Electron spin resonance imaging: a functional imaging tool for biomedical science

Lead Research Organisation: University of Bath
Department Name: Physics


Modern medicine relies upon a variety of body scanners with which to visualise the internal structures of our bodies. Similar instruments are used by research scientists to study materials of significance across the whole range of the biological and medical sciences. For many purposes, however, anatomical or other structural information is not enough: we seek functional imaging methods that report on the processes that are taking place. Our project is concerned with the development of such a functional imaging method of exceptionally broad applicability: electron spin resonance imaging. It is the electrons furthest away from the atomic nucleus, the so-call 'valence' electrons, which confer most of the chemical and physical properties on atoms, ions, molecules and materials, since it is these electrons that interact most strongly with the environment. When an odd number of valence electrons are present (or in some special cases an even number) the electrons impart a net magnetic moment onto the atom/molecule/material. Electron spin resonance is a sensitive and precise method of measuring this magnetism. It is possible to relate these measurements to the environment of the valence electrons and hence use it to report on chemical structure and dynamics, and ultimately to provide functional information on chemical and other dynamical processes. Electron spin resonance determines the magnetic properties of electrons by measuring the applied magnetic field that is required to allow resonant absorption of microwave radiation. Spatial information is obtained by applying different magnetic fields to different parts of the object under investigation. If the microwave absorption is measured in a large number of magnetic field gradients a three-dimensional image of the magnetic properties of the object can be calculated. This overall approach is similar to that employed in nuclear magnetic resonance imaging (MRI). However, electron spin resonance imaging is technically much more challenging because valence electrons interact much more strongly with their environment than do nuclei. This important difference means that new, extremely sensitive and efficient, methods of measuring microwave absorption are required. Our project is focused on the necessary technologies. The sensitivity of an electron spin resonance imaging instrument should properly be expressed as the number of electrons that can be detected in a spatially resolved volume element in a given time. Thus an instrument with substantially improved sensitivity will also be able to make higher resolution images and/or faster measurements. Insufficient resolution and speed have been limiting factors in earlier approaches. The motivation behind our project is the extraordinary range of important applications to which ESR imaging can potentially be put. This work will enable substantial advances in our understanding of major human diseases such as cardio-vascular disease, cancer, diabetes, and septic shock, and also allow the efficacy of new therapies for these conditions to be assessed.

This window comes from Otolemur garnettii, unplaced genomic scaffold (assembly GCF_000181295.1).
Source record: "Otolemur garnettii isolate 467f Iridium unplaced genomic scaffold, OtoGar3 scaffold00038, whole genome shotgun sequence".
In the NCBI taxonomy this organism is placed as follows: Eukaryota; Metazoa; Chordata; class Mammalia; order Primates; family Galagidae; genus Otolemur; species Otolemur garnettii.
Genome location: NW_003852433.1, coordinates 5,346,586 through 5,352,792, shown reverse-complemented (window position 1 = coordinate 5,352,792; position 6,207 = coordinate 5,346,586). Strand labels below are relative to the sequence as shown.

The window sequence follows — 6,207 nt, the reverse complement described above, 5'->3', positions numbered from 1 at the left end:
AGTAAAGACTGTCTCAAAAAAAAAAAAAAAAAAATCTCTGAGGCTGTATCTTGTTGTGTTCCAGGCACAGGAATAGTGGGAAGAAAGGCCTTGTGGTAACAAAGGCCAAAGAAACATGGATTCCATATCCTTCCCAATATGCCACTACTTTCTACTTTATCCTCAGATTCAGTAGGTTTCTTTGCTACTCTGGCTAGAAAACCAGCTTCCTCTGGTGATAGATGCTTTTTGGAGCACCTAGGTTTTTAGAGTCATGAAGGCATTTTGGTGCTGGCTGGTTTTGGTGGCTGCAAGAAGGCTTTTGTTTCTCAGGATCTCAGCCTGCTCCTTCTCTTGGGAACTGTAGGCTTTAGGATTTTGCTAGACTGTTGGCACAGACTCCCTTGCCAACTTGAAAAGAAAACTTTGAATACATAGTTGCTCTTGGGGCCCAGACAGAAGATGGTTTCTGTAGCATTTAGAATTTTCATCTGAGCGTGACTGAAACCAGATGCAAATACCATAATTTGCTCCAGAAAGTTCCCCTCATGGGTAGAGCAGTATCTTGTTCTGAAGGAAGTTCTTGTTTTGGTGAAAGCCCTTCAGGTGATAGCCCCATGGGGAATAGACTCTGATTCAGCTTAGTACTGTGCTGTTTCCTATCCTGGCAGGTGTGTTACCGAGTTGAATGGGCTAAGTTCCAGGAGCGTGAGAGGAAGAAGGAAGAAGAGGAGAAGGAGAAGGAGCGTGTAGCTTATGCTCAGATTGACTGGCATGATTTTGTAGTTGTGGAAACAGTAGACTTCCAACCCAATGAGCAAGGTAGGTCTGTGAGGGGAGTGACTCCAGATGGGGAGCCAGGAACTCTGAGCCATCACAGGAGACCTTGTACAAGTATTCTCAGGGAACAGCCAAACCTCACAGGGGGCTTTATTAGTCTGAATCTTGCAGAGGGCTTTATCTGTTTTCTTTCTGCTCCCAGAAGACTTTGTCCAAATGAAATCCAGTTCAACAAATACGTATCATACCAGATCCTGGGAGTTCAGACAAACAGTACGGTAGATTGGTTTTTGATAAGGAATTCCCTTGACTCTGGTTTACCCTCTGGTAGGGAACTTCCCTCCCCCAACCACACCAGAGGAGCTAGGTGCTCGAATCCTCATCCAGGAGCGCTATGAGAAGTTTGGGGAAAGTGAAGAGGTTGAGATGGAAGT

Technical Summary

The goal of this work is to advance dramatically our ability to visualise paramagnetic molecular species in a living organism - especially in small laboratory animals such as mice. This will be an important enabling technology for basic biomedical research concerned with cardio-vascular disease (heart-attack, stroke), diabetes, arthritis, septic shock, and cancer. Quantitative, non-invasive measurements of oxygen, nitric oxide and reactive oxygen species will allow the efficacy of new therapies to be assessed, and the underlying biochemical processes elucidated. The labelling of both the active and 'helper' components of pharmaceutical preparations with paramagnetic 'spin' labels will allow mechanisms of drug delivery to be observed and optimised. In principle, electron spin resonance imaging (ESRi) has the sensitivity, spatial resolution and speed required to perform these measurements. However, the current generation of instruments have only partially delivered on this promise. Although they have clearly demonstrated the potential and scientific relevance of ESRi, frustratingly, many important measurements lie outside their capabilities. Our project is a 'first principles' examination of the measurement methods employed in ESRi instruments. We have identified aspects of the microwave circuit, the signal recovery method and the data analysis where innovative technologies offer scope for dramatic advance. A sensitivity improvement in excess of two orders of magnitude is realistically achievable. In practical experiments this fundamental improvement can be used to provide up to four orders of magnitude more spatial information or temporal resolution. Advances of this magnitude have the potential to make ESRi a mainstream research tool. We seek funds to construct a prototype instrument to optimise the new technology and assess its potential in biomedical applications.


10 25 50